Stages and grades
When you're diagnosed, your medical team will aim to identify how much cancer there is, how far it's spread, and how fast it's likely to grow and spread.
The stage of the ovarian cancer can impact your treatment. If you have any questions about the stages of ovarian cancer and what this means for you, our specialist nurses are here. Our support line is open Monday-Friday, 9-5pm. Call 020 7923 5475.
Grading refers to how similar cancer cells look to normal cells and can help predict how the cancer will behave. This includes how fast it's likely to grow and spread, which may impact on the treatments recommended for you.
There are some ovarian tumours that rarely spread. These are called borderline or atypically proliferative tumours (not cancers).
In the most common type of ovarian cancer the tumours are simply divided into low-grade and high-grade and a grading number isn’t given. The most common type of ovarian cancer is high-grade serous carcinoma. There is also low-grade serous, which is less common. High grade tumours are also more likely to respond to chemotherapy compared to low grade tumours.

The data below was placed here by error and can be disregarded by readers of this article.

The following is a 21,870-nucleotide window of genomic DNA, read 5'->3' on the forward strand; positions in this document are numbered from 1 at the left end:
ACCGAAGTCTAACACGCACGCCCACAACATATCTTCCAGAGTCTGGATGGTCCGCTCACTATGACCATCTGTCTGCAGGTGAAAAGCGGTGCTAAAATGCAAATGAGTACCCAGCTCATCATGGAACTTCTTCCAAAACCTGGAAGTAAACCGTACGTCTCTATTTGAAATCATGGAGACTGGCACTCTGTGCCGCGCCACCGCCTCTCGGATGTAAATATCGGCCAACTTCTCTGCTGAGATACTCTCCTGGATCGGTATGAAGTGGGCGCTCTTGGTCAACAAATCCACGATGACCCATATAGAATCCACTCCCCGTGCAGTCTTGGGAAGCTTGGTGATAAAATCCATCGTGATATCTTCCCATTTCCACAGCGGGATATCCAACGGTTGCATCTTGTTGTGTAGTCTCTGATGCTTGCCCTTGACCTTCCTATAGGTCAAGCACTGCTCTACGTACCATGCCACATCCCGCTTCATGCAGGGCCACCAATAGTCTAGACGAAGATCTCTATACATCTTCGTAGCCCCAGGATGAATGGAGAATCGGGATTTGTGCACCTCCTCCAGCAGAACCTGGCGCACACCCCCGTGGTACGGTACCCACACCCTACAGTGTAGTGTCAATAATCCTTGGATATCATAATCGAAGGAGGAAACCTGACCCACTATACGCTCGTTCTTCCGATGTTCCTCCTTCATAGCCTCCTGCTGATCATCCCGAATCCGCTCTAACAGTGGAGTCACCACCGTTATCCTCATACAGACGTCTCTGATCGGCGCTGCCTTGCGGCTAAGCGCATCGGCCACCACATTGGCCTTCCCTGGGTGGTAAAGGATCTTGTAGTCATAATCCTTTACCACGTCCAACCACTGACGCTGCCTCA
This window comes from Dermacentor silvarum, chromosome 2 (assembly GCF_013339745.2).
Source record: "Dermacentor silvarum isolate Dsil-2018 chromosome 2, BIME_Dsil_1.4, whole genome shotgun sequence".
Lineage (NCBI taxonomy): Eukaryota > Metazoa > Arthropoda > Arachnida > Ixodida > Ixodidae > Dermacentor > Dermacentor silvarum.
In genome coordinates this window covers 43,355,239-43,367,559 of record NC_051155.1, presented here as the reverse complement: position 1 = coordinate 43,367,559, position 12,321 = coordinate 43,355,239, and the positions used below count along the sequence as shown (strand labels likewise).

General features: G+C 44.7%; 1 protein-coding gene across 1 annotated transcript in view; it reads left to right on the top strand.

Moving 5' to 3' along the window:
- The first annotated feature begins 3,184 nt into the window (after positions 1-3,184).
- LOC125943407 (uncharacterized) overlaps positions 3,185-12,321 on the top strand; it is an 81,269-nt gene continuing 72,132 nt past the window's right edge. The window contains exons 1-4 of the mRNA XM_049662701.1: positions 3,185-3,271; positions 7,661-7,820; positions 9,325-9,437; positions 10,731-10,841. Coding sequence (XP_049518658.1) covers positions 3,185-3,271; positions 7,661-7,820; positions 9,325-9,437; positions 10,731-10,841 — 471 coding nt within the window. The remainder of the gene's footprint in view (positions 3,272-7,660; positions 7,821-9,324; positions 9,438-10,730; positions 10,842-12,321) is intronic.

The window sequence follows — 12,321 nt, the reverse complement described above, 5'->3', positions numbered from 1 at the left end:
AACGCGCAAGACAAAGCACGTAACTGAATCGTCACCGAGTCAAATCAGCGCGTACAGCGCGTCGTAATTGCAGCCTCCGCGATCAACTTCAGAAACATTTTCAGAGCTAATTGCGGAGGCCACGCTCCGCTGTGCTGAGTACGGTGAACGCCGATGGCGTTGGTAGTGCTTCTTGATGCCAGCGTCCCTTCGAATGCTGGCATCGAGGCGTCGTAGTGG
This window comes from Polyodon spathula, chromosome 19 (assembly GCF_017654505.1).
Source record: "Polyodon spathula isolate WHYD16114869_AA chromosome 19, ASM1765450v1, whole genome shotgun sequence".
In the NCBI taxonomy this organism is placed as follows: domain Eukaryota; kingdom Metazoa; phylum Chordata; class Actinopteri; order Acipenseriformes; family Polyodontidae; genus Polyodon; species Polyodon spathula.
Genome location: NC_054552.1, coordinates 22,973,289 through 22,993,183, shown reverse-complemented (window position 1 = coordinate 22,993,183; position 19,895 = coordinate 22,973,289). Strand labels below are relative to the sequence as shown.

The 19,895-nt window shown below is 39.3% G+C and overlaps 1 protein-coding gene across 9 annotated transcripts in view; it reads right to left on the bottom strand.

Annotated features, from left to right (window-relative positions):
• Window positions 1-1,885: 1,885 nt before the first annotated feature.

All other ovarian cancers are graded as 1, 2 and 3.
Grade 1 (well differentiated) cancers have cells that closely look like normal cells and are less likely to spread or recur (come back).
Grade 2 (moderately differentiated) cancers and grade 3 (poorly differentiated) cancers show increasing difference of appearance compared to normal cells. They are also more likely to spread and recur (come back).
Differentiation is the process by which cells change in structure and become specialised for their role and place in the body. Well differentiated tumours are highly specialised for their role and place. The cells and tissue structures are very similar to normal tissues.
Last reviewed: April 2022
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